FBI And DOJ Personnel Confirm Agents Frequently Fudge Facts When Seeking FISA Warrants

from the respecting-the-fuck-out-of-the-rule-of-law dept

The fallout from the FBI's highly-questionable Carter Page investigation continues. The problems first came to light in an Inspector General's report which found the FBI did a lot of creative writing to continue its surveillance of Page, even after information came to light indicating the former Trump adviser was not operating on behalf of a foreign power.

The IG pointed out the FBI warrants relied on statements that were "inaccurate, incomplete, or unsupported by appropriate documentation." If the FBI did this in the Page investigation, it could easily be assumed the FBI had done it in other cases utilizing the FISA court. The protections erected to protect American citizens from surveillance by their own government were rendered useless by FBI statements the Inspector General was too kind to call lies.

The FBI has been ordered to overhaul its FISA warrant process by the FISA court. The FBI has agreed to do so, while still trying to downplay its serious violations as a long string of one-offs that apparently dates back at least 30 years. A new report from Charlie Savage and Adam Goldman for the New York Times opens with the recounting of the same sort of material omissions by the FBI during its hunt for an alleged Russian mole in the CIA. In that case, agents did the same thing, adding and subtracting evidence to continue unjustified surveillance.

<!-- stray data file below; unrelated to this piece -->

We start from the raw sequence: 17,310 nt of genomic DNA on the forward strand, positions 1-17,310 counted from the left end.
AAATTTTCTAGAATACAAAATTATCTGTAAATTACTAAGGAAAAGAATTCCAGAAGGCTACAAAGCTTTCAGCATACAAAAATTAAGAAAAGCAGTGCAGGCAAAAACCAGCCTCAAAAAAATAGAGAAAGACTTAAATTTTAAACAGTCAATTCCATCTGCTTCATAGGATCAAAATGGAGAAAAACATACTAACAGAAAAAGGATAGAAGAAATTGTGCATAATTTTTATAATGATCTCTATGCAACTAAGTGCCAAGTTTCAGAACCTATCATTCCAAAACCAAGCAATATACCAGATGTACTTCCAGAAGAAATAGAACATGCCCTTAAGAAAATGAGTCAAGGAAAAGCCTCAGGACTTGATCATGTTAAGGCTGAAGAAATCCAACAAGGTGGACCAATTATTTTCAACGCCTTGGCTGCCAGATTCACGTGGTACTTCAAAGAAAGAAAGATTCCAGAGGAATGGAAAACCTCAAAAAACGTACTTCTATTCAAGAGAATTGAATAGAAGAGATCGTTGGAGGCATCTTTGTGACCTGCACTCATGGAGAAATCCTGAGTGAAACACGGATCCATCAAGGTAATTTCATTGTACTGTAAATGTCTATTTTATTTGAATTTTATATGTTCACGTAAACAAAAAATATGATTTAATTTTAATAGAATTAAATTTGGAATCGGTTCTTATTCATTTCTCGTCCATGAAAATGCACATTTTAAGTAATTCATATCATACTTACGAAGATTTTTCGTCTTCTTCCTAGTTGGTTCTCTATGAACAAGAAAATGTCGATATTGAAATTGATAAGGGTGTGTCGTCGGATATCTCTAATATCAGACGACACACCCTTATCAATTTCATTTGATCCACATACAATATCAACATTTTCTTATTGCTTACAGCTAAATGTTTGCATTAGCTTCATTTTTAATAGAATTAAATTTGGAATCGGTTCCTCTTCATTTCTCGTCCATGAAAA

This is, apparently, how the FBI performs its FISA business -- something acknowledged by the many agents and DOJ officials the reporters spoke to about the latest FBI/FISA fiasco.

The problems may be part of a broader pattern in other applications that never receive the same intense scrutiny, according to interviews with more than two dozen current and former F.B.I. agents and Justice Department officials who have worked with national security wiretaps. The system is vulnerable, they said, to lower-level agents suppressing or overlooking evidence that weakens their case when they seek permission to conduct surveillance.

The FBI is a law enforcement bureaucracy. Results are expected and no one gets participation trophies for investigations that go nowhere. To justify expenditures already on the books (and with an eye on funds not yet spoken for), agents have been adjusting narratives to ensure investigations keep running, even when the evidence appears to show there's nothing worth investigating.

The time limits on FISA warrants add to the problem.

F.B.I. agents are also racing against a clock with FISA wiretaps — good for 90 days — which can also leave them open to confirmation bias, former officials said.